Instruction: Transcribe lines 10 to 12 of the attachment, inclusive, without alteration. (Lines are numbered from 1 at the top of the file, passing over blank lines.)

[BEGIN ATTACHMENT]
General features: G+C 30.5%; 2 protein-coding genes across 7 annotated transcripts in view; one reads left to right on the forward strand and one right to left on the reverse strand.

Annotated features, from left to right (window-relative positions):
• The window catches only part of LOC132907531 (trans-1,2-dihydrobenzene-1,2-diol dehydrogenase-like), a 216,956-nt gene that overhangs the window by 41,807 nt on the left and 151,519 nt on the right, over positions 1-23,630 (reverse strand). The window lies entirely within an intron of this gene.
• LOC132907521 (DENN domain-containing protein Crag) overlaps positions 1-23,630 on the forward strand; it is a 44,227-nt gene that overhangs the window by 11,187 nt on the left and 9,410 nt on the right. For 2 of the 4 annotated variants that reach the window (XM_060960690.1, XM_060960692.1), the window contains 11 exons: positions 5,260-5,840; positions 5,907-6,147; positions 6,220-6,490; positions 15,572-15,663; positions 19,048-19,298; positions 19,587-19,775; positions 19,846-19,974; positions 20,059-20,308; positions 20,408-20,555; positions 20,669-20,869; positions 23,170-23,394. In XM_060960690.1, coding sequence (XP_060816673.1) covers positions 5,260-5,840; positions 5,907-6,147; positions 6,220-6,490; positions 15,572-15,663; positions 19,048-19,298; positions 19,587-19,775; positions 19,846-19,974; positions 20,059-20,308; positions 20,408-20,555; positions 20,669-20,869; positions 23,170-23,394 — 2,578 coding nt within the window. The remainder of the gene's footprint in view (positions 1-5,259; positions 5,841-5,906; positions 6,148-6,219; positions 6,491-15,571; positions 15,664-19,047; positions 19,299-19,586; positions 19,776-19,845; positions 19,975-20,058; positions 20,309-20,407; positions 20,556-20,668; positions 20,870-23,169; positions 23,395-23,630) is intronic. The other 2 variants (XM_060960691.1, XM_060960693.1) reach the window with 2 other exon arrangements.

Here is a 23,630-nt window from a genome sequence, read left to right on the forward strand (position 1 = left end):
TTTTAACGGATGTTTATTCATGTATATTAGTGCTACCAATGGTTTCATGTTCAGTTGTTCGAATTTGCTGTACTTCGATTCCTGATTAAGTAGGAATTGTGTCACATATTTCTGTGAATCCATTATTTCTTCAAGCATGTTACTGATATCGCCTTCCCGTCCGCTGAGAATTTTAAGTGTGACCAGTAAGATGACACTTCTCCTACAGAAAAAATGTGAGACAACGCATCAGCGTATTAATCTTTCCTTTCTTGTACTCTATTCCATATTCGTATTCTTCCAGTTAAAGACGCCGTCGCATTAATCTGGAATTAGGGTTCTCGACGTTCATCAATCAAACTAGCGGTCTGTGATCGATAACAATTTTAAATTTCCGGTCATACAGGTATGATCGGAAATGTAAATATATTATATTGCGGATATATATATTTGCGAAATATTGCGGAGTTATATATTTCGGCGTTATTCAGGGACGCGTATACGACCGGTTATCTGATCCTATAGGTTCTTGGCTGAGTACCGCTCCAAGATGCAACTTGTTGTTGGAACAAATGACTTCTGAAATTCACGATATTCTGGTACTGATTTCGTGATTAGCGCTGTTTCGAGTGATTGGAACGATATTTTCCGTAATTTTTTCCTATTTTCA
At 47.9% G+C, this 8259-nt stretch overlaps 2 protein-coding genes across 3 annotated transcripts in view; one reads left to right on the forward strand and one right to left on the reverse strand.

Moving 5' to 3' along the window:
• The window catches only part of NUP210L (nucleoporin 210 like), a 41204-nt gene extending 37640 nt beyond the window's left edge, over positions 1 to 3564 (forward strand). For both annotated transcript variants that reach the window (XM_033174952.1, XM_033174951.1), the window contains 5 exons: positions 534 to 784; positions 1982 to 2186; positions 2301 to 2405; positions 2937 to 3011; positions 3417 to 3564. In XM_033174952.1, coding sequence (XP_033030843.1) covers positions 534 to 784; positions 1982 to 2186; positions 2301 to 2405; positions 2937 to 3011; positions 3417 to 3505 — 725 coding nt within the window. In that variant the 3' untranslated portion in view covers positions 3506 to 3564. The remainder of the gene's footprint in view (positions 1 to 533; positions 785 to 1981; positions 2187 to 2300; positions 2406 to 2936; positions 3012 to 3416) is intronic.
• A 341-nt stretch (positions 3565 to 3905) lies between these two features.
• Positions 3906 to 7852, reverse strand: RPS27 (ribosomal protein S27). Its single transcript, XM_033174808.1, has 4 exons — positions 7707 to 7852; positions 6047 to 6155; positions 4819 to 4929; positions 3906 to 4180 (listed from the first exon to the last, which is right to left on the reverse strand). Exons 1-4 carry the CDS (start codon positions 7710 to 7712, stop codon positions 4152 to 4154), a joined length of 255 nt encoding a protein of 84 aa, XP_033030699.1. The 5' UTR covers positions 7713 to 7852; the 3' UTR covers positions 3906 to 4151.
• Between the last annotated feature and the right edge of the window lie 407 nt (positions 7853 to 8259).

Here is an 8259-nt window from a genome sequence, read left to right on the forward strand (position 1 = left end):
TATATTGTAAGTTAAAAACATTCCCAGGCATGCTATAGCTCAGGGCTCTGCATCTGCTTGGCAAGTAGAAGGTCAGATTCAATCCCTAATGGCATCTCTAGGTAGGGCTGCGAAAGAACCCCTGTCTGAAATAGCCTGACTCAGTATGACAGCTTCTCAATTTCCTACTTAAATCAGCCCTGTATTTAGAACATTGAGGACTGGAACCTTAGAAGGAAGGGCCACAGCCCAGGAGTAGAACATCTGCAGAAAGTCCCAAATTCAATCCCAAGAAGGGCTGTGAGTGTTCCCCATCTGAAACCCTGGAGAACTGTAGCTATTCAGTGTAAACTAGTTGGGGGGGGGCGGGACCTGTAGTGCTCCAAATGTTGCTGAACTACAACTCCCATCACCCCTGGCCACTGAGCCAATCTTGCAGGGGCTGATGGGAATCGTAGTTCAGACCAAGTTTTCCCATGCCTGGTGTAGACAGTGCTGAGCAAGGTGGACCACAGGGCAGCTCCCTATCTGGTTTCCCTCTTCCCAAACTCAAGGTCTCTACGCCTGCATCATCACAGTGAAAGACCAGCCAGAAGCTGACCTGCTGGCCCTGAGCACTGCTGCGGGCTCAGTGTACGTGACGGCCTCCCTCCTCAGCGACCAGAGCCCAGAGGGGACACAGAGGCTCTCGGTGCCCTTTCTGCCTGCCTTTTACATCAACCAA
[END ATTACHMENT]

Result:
• A 341-nt stretch (positions 3565 to 3905) lies between these two features.
• Positions 3906 to 7852, reverse strand: RPS27 (ribosomal protein S27). Its single transcript, XM_033174808.1, has 4 exons — positions 7707 to 7852; positions 6047 to 6155; positions 4819 to 4929; positions 3906 to 4180 (listed from the first exon to the last, which is right to left on the reverse strand). Exons 1-4 carry the CDS (start codon positions 7710 to 7712, stop codon positions 4152 to 4154), a joined length of 255 nt encoding a protein of 84 aa, XP_033030699.1. The 5' UTR covers positions 7713 to 7852; the 3' UTR covers positions 3906 to 4151.
• Between the last annotated feature and the right edge of the window lie 407 nt (positions 7853 to 8259).